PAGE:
It’s early — really early — but the SEC is off to a solid start in the race to sign the nation’s top prospects for the 2019 season. The SEC easily outdistances all other conferences – with the potential for many more future arrivals – in the 2019 Top 247 football recruits announced by 247Sports. Georgia and LSU lead the way with four commitments each, followed by Florida (three), Tennessee (two) and Alabama (one).
LSU hasn’t had a first-round pick in either of the past two drafts and has had just nine players selected total. That will change this year: The Tigers will have at least two players taken in the first round later this month and also could have double-digit draftees overall. The recent first-round drought comes on the heels of the school producing a first-rounder in four consecutive drafts (six first-round selections total in those four drafts) and in 10 of 11 drafts.
You can’t blame Georgia fans if they’re not all that interested in the 2017 NFL draft: The possibility exists that for the first time since 1992 – and only the second time since 1941 – no Bulldogs player will be selected. Georgia had just one player invited to the NFL Scouting Combine, wide receiver/punt returner Isaiah McKenzie, and didn’t have a player selected for the East-West Shrine Game or the Senior Bowl.
Muck Rack makes it simple to find people, tweets, or articles that mention any name, keyword, company, hashtag etc. We've compiled this guide to help you make the most of your search.
Selecting a term
Start searching tweets, articles from media outlets, articles mentioned in tweets, journalists'
names, titles and bios with some suggested searches:
Companies or Topics (e.g. iPhone, Microsoft)
Phrases (e.g. "cloud computing") — use quotes to keep the terms together
Twitter handles (e.g. @username) — returns those who have mentioned or replied to
Names (e.g. "David Pogue")
Hashtags (e.g. #sxsw, #london2012)
Bio details (e.g. vegan, Olympics, father)
Muck Rack's Advanced Search allows for many boolean operators.
Find results that mention multiple specified terms, use AND or
+. For example, ensure each result contains both Elon Musk and Mark Zuckerberg by
searching Obama AND Romney or Obama + Romney.
Use the operators OR or , to broaden your search when you'd like either of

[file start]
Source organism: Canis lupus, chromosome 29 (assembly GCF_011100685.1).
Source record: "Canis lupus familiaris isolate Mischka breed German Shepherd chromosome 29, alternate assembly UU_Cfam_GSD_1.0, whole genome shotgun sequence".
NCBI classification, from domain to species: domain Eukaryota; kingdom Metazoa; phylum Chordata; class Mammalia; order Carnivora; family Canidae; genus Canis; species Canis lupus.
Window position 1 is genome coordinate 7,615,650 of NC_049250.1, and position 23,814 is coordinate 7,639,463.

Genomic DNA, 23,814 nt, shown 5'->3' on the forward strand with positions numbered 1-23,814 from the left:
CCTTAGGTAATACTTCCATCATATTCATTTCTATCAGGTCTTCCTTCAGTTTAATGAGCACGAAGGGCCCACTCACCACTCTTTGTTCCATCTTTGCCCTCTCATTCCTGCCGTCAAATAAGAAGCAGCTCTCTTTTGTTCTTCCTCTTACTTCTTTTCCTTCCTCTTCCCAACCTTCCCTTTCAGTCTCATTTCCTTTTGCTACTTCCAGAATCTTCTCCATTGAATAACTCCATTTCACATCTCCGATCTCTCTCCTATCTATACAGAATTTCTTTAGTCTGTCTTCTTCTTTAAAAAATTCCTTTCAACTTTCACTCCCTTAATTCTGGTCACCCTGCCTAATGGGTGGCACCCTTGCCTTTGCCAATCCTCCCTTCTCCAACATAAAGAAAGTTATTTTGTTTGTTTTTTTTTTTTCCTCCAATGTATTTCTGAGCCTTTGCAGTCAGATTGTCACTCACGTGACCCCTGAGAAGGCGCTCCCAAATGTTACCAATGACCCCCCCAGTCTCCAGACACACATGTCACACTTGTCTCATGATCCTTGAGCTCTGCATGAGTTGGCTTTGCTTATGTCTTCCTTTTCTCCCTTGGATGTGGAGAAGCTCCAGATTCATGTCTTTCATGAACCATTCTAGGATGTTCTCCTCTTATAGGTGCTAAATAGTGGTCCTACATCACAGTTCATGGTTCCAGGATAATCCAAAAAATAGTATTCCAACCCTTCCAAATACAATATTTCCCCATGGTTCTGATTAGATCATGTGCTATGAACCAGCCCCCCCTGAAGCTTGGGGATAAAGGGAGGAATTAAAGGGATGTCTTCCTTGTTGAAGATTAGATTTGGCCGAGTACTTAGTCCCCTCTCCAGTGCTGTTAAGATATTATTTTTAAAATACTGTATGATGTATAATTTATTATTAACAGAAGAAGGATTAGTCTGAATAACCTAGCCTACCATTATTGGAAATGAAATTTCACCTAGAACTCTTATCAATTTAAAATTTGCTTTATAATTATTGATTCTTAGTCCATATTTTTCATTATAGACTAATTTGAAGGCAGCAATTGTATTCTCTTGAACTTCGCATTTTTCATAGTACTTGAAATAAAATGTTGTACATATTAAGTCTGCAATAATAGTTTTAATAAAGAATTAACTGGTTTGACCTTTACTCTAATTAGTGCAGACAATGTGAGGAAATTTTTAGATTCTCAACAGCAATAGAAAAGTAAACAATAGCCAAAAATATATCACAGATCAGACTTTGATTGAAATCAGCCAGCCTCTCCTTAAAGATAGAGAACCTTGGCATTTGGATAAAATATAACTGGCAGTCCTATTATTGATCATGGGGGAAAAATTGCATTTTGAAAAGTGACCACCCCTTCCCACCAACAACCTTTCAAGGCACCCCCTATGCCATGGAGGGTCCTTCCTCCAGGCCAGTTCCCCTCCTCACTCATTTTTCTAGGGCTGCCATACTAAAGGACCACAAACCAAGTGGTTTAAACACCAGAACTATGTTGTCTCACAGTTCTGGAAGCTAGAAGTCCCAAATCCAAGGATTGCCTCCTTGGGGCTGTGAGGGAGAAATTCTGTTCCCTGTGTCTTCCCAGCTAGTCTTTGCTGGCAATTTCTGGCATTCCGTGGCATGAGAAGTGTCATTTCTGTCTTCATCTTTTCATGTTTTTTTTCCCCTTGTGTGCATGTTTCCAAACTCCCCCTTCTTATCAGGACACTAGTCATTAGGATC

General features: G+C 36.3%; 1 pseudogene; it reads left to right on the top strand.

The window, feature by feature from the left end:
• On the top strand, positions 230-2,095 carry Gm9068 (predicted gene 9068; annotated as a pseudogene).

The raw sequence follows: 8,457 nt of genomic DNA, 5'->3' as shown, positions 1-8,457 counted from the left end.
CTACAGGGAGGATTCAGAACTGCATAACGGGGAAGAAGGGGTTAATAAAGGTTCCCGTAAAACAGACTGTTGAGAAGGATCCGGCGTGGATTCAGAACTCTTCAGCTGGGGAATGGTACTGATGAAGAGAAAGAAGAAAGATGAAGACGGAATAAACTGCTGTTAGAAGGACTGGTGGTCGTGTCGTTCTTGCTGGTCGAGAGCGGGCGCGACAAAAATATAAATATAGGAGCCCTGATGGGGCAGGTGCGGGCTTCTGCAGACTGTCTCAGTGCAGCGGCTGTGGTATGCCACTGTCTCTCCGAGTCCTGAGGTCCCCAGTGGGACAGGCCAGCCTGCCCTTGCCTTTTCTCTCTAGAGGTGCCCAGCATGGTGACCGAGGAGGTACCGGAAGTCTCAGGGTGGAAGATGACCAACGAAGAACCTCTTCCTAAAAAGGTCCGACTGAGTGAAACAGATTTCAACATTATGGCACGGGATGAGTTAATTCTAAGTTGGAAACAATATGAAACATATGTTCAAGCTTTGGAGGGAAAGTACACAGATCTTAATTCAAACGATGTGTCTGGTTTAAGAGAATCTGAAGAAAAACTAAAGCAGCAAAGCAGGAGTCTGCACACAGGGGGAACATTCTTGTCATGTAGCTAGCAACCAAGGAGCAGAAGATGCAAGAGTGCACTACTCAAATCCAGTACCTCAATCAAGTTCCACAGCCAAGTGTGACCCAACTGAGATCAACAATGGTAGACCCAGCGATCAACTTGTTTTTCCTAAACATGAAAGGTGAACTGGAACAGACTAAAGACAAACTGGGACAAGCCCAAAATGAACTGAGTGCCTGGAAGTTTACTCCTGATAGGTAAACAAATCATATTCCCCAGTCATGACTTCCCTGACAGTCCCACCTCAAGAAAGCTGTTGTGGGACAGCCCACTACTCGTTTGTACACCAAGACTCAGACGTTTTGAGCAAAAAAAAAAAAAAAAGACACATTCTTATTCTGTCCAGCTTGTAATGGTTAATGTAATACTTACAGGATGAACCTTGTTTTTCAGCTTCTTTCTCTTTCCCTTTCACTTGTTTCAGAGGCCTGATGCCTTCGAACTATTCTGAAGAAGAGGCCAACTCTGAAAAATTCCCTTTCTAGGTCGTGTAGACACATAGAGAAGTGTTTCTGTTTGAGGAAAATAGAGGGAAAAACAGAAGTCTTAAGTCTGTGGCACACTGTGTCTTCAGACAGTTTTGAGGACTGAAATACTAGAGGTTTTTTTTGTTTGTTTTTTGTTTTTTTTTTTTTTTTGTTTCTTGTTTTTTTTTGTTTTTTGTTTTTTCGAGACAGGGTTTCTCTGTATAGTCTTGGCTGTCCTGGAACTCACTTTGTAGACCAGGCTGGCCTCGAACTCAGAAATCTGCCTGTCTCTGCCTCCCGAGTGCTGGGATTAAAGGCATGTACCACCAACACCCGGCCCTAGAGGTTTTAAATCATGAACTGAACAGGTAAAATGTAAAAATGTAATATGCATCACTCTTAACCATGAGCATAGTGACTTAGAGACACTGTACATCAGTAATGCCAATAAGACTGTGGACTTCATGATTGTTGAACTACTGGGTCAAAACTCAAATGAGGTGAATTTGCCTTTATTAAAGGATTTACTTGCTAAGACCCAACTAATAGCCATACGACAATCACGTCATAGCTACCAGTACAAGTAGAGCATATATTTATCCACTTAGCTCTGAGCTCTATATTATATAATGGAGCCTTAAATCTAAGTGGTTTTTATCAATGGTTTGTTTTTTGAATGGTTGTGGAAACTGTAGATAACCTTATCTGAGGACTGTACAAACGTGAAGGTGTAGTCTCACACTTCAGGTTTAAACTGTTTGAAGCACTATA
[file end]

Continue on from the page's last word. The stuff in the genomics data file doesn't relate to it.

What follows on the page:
multiple terms to appear in results. (This is the default behavior of our search when no operators
are used.) For example, search for democrat OR republican to find results that refer to
Democrats and/or Republicans.
Use NOT or - to subtract results from your search. For
example, searching Disney will yield results about the Walt Disney Company as well as Walt Disney
World Resort. To exclude mentions of Disney World, search for Disney -World or Disney
When using one of these operators with a phrase, enclose it in quotation marks. For example, you can
find results about smartphones excluding Apple's iPhone 4S by searching smartphone -"iPhone
Exact case matching or punctuation
If you're searching for a brand name or keyword that relies on specific punctuation marks or capitalization, you can
find results that match your exact query by adding matchcase: before the keyword you're searching for, like matchcase:E*TRADE .
Use parentheses to separate multiple
boolean phrases. For example, to find journalists talking about having fun in Disney World or
Disneyland, search for ("disney world" OR disneyland) AND fun.
An asterisk can be used to search for any variation of a root word truncated by the asterisk. For example, searching for admin* will return results for administrator, administration, administer, administered, etc.
A near operator is an AND operator where you can control the distance between the words. You can vary the distance the near operation uses by adding a forward slash and number (between 0-99) such as strawberries NEAR/10 "whipped cream", which means the strawberries must exist within 10 words of "whipped cream".